Crank That Bass: Forming a Band in Japan

Logan McCarthy (Gifu)

This article originally featured in the December 2018 issue of Connect. Photo by Markus Spiske on Unsplash.

Many of us see going to another country as one of the best times to reimagine the things we love to do. For me, making music is a personal joy I bring with me to new places. It makes me feel at home (even if it means shopping in Nagoya to replace all the instruments I couldn’t bring with me from the States). I was placed in Toki City, a small place in the Tono region of beautiful, mountainous Gifu. Being abroad and surrounded by people of all different backgrounds, I knew I wanted to start making music with people.

Prior to Japan, I pretty much made music on my own (though in high school I did play piano for a punk rock band). I record my instruments through a Focusrite Scarlett 8i6 USB audio interface. From there I rearrange, clean up, and mix the tracks using Ableton Suite 8. I make soft, funny rock pieces for Boxing Day every year but have recently picked up electronic genres like chillhop, lo-fi, and jazz hop.

The music scene in Japan started off slow for me at first, but it would eventually pick up speed. August was more about finding my feet in this mysterious new land, and September was about discovering firsthand what it means to be an ALT. We’re here to teach, and that doesn’t change even when we do find time for our other passions.

Fortunately, Clint felt the same way. We first met during the Gifu mini-orientation at the Keio Plaza Hotel in Shinjuku. I’m an east coast pianist, and he’s a west coast guitarist, so we were excited to work together. He’s a handsome man with an upright bass for a heart. Before long came Hideto, a native Japanese multi-instrumentalist whom we met at the Oiden Matsuri in Nakatsugawa. He loves music so much, he’s already a part of two other bands! On September 8th, we decided to try forming one ourselves- but because we were only a week into classes, we would have to wait until mid-October.

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Elysian Sound Studio in Tajimi, Gifu

Our first jam session was at Elysian Studio in Tajimi on October 14th. Having a local in the band proves valuable when searching for a place to play. Not only does Hideto already have connections with studios and venues to play at; he can speak fluent Japanese (a skill Clint and I have yet to master). Our jam sessions and practices provide a chance for us to learn each other’s languages. Right now, we’re playing English covers, but perhaps in the future we’ll switch to Japanese!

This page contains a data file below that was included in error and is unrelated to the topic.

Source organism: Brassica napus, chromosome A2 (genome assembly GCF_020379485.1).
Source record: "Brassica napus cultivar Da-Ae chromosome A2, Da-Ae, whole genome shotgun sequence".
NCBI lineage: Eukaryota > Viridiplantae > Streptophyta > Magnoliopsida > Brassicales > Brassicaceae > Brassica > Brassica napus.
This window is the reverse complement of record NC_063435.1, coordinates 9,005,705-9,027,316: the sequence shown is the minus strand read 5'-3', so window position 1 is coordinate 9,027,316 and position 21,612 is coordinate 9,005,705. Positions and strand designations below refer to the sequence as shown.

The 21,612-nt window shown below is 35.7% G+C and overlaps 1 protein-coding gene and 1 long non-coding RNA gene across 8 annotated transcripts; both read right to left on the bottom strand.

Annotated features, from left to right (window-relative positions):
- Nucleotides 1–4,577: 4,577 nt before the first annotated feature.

One of the biggest challenges that comes with trying to form a band is finding the time for it. Weekends seem to be an obvious pick for jam sessions, but even these days can be packed with errands and trips that ALTs/CIRs/SEAs can’t normally make during the week. And if time doesn’t beat us, sometimes our energy does. Some days I just wanna crash at five.

I teach at two elementary schools, a middle school, and a special needs school while Clint works at a prestigious high school. I absolutely love my schools, but playing sixty high-powered rounds of janken with equally high-powered children daily doesn’t make the afternoon hours easy on my eyes.

This is why getting a good sleep schedule is a huge priority (and always should be). A great sleep schedule means we’ll be at our best for when we teach our students. An even better sleep schedule means we can play Coldplay and Death Cab for Cutie as the sun sets.

When looking for venues, Google is everyone’s best friend. A lot of cities have restaurants that host open mic nights occasionally. It’s just a matter of research and trying new places out. Crowds are usually friendly and curious here, and they would be missing out if musicians decided not to perform.

For those who have access to a major city, music stores, studios, and more are everywhere. I got my guitars from a Yamaha Store but my pianos from BIC Camera. If lugging instruments from a store back to an apartment isn’t ideal, it’s a good idea to ask if there is an option for scheduled delivery. I know this was the case for both the Yamaha Store and BIC Camera in Nagoya. If this isn’t an option, taxis or friends with cars are usually the way to go.

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The band’s first gig notice — the first of many!

But most important of all: go places and try new things! We’re often bombarded at the start of our year with trip after trip, which can be a bit overwhelming at times, but these are the perfect times to bond with people and make new connections. We would have never met Hideto had we not gone to the Oiden Matsuri. And Clint and I desperately sprinting for the Pokemon Center in Nagoya ten minutes before they closed gave us an opportunity to get to know each other better.

Our first show will be at Majolica Bamboo, a popular izakaya in Nakatsugawa, on December 2nd. It’s the same day as the formidable JLPT, so we’ll be needing a big basket of sleep the night before. We don’t yet have a name, so we’re using three all together: Hideto & Logan & Clinton (or HLC for short). We’re endlessly grateful for the opportunities we’ve had so far and can’t wait to do gigs here in Japan!

Logan’s music can be found on Bandcamp, Soundcloud and Youtube. His latest solo release is the chillhop LP Deguchi.

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